What at first seemed like a “You’ve got to be kidding me” contraption from Google is actually turning out to be quite a surprise breakout for the search giant. Google announced this week that over 500,000 Cardboard virtual reality headset kits have ended up in the hands of consumers since it was first released earlier this year.
It shouldn’t be too hard to figure out why Google Cardboard has been a success; the low-cost materials used in its construction allow the device to be sold for $20. And if you’re inventive enough, you can build your own from scratch using plans from Google.
On the other end of the spectrum, a fully functional virtual reality headset from Samsung will cost you $199. The Gear VR might take some reshuffling of your household budget to justify the purchase, while simply passing over a few grande Frappuccinos from Starbucks per week will land you a Google Cardboard kit.
Now that Cardboard is in the hands of over half a million people, Google is looking to make the VR experience even better. First of all, Google has announced the availability of new Cardboard-compatible apps in the Google Play Store. Some of the new apps include a PaulMcCartney concert, the ProtonPulse 3D game, and the VolvoReality test drive app that lets you get behind the wheel of the upcoming 2015 Volvo XC90. These apps along with dozens more can be found via the officialCardboard app, which is available in the Google Play Store.
In order to ensure that the Google Play Store is loaded with
fresh VR apps, Google also announce the availability of Cardboard SDKs for both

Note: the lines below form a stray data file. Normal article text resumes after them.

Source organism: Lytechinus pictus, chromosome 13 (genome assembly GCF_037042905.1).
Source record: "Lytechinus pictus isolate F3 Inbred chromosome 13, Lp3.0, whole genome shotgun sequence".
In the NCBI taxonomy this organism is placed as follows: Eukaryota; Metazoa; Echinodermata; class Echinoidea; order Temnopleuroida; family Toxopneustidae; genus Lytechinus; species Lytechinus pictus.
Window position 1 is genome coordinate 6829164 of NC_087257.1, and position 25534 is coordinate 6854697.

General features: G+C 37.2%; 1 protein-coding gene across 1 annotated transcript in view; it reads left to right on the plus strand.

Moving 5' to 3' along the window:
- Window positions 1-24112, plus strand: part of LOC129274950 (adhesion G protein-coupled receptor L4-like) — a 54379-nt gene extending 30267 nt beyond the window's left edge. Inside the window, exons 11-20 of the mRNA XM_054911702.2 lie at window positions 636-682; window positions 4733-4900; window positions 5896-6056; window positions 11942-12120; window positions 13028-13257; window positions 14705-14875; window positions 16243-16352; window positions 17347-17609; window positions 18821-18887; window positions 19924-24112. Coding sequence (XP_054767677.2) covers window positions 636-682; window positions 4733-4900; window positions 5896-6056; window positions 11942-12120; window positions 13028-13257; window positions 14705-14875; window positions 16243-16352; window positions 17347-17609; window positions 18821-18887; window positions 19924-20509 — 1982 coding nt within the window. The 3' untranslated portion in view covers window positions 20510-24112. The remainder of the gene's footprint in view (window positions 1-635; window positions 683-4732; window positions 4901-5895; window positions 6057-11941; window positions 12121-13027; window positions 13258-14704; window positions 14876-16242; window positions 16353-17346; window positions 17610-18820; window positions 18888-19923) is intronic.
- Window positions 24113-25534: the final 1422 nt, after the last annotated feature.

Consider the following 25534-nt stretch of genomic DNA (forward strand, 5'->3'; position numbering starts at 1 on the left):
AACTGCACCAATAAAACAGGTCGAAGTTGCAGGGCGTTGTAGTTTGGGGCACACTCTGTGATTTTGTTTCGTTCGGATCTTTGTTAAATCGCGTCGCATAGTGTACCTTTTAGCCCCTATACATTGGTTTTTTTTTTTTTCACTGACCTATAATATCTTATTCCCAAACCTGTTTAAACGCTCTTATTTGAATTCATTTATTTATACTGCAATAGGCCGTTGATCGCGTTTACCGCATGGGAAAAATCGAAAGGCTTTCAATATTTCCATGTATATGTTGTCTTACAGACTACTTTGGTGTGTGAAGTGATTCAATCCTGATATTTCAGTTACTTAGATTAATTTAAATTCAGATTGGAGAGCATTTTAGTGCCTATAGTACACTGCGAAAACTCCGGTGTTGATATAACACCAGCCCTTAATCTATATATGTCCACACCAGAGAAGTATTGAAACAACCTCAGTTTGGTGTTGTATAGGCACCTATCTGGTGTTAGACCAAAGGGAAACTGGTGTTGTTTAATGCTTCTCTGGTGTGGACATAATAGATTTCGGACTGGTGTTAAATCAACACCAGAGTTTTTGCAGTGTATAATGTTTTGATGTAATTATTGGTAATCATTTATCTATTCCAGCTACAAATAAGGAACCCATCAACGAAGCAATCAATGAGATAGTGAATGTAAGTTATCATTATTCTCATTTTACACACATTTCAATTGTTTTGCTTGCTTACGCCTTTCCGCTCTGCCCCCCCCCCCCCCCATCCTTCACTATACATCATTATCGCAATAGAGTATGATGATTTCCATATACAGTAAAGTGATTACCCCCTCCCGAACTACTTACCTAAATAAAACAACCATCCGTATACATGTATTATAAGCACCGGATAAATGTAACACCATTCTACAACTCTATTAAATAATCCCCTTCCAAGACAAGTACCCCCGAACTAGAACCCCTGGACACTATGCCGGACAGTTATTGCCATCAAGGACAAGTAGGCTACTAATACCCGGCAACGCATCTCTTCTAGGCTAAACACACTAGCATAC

the Android platform and for Unity. By offering such broad support, the new
SDKs should allow for rich VR content to be pushed not only to Cardboard
devices, but also to the much more expensive Gear VR when paired when paired
with Android devices.
When Google open sourced its Cardboard specifications earlier this year, a number of companies — including DODOcase and Unofficial Cardboard — took up the cause and offered their own viewers. In the case of Unofficial Cardboard, you can get a viewer for as little as $14.95. Google is taking things a step further by including additional specs that will be beneficial to users that die- or laser-cut their own Cardboard viewers. And starting next year, there will be a viewer calibration tool made available to specifically tailor the Cardboard experience for each user.
“You’ll be able to define your viewer’s base and focal length,” said Andrew Nartker, Google Cardboard Product Manager. Once configured, “every Cardboard app [adjusts] accordingly,” says Nartker.
As for the future of VR at Google, things are definitely looking bright. “The growth of mobile, and the acceleration of open platforms like Android make it an especially exciting time for VR,” Nartker added. “There are more devices, and more enthusiastic developers than ever before, and we can’t wait to see what’s next!”
And just in case you were wondering, yes, Google is hiring!